‘La Trobe provided me with an opportunity to develop an intellectual framework, a way of critical thinking, which was then called ‘the sociological imagination’. I certainly use all the analytical tools I gained here, and it has been profound.’
Improving Indigenous health through a multifaceted career
Ian has since applied his critical thinking to a career spanning medicine, research, and Indigenous policymaking and policy reform. He’s worked variously as a GP and Aboriginal health educator; a senior university leader and Professor of both Indigenous health and Indigenous higher education; and a senior advisor who’s held appointments to over 90 boards, governance, steering and academic committees.
One of the achievements he’s most proud of was a research project mapping Indigenous health and social outcomes across 23 countries.
‘The project drew on all sorts of administrative data and worked with 63 research partners across those countries. The results were recognised in The Lancet journal.’
In 2017, Ian was appointed Deputy Secretary of Indigenous Affairs at the Department of the Prime Minister and Cabinet. The role made him the most senior Aboriginal or Torres Strait Islander official in any Australian Government and led to another career highlight.
In the role, Ian managed the refresh of the Closing the Gap agreement. His successful negotiations resulted in Australian governments agreeing to share decision-making with Indigenous Australian organisations for the first time.
‘Closing the Gap was the most important intergovernmental agreement in Indigenous Affairs. It set the agenda for Indigenous Affairs for the next decade, and its renewal became a historical first,’ Ian says.
‘I don’t think there’s ever been an agreement between Commonwealth, state and territory governments that included non-government organisations. The partnership agreement involved the Coalition of Peaks – a group of over 50 Aboriginal and Torres Strait Islander peak organisations. It was an amazing outcome.’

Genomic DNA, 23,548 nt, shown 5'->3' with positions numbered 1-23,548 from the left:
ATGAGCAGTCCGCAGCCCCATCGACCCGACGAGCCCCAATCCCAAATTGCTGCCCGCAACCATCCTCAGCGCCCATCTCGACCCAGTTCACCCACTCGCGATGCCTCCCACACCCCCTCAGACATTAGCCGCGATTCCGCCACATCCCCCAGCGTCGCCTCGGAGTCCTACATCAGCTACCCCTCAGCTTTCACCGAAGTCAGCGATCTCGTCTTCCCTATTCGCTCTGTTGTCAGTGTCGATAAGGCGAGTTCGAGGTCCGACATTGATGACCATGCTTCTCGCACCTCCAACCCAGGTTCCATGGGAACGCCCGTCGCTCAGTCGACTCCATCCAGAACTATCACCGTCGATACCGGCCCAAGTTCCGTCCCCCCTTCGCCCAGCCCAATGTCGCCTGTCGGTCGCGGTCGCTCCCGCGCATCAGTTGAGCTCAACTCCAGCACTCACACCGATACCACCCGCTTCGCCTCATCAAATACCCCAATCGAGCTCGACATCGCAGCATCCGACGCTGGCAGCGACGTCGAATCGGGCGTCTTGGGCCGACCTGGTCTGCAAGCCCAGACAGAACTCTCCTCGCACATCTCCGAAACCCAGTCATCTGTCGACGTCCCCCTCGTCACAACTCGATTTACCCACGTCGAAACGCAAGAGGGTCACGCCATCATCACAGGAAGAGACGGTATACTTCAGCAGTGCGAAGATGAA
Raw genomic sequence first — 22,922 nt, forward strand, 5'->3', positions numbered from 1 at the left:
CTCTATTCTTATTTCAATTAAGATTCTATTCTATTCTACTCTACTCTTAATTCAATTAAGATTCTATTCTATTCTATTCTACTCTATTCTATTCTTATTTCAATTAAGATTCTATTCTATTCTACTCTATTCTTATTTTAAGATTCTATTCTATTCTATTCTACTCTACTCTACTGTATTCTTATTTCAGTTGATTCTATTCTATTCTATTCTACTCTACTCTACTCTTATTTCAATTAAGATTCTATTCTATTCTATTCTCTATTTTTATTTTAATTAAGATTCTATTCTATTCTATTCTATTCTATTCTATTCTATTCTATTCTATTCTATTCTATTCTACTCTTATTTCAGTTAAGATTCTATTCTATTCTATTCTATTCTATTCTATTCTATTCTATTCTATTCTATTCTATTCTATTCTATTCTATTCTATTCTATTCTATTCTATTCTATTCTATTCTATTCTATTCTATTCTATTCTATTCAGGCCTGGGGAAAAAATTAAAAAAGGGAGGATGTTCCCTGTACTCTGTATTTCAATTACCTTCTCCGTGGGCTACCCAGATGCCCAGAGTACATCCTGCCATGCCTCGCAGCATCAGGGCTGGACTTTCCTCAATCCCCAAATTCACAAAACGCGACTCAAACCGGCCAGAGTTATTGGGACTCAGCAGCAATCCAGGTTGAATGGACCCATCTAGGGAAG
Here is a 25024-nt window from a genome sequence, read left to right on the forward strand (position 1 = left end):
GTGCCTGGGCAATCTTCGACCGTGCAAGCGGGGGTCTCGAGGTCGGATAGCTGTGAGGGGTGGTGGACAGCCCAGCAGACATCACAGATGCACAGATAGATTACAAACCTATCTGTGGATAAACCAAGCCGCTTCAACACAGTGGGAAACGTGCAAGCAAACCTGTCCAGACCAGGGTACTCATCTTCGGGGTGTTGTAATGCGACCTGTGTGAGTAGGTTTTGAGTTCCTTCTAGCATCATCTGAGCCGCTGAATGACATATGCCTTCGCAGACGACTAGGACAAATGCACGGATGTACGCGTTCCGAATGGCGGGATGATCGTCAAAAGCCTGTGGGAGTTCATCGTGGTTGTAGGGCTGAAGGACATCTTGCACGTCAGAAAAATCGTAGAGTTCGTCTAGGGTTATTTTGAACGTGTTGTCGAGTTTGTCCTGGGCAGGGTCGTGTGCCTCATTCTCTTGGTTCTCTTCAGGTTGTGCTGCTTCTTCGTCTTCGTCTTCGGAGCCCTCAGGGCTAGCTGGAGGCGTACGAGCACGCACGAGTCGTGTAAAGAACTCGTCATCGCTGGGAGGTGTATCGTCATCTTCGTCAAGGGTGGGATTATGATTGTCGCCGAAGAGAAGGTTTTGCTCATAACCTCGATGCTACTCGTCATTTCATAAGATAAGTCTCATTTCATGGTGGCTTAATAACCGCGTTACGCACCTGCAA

Ian’s advice to graduates: trust yourself
Since 2020, Ian has returned to the higher education sector. In his current role as Deputy Vice-Chancellor (Student and University Experience) at the Australian National University, he wants to ensure as many people as possible have the opportunities he’s had.
‘I’ve been very, very lucky to have had fabulous jobs and opportunities, and I’m very grateful for that,’ he says.
‘As an academic it’s absolutely rewarding when you see your students blossom and grow. And while there are many challenging parts in my role today as a Deputy Vice-Chancellor, when mums and dads come up to me at graduations and say thank you, it’s extraordinarily rewarding.’
Ian’s advice to graduates embarking on their careers is to embrace uncertainty. Finding your calling, he says, requires a lot of self-trust and the courage to navigate opportunity as it arises.
‘In your 20s it’s really tough. You’re fully grown up, you’re fully responsible and of legal age, but you’re not really sure what it is you want to do. That comes with time,’ he says.
‘It’s fundamental that you learn to intellectually explore the opportunities you’ve got. Trust yourself, trust some of the uncertainty you feel. And trust that by the time you emerge in your 30s and 40s and you finally know what it is that you’re doing, you’ll have developed the foundations you need.’
Image credit: Preston and Northcote Community Hospital (PANCH) 1996 by Darebin Heritage, reproduced with permission.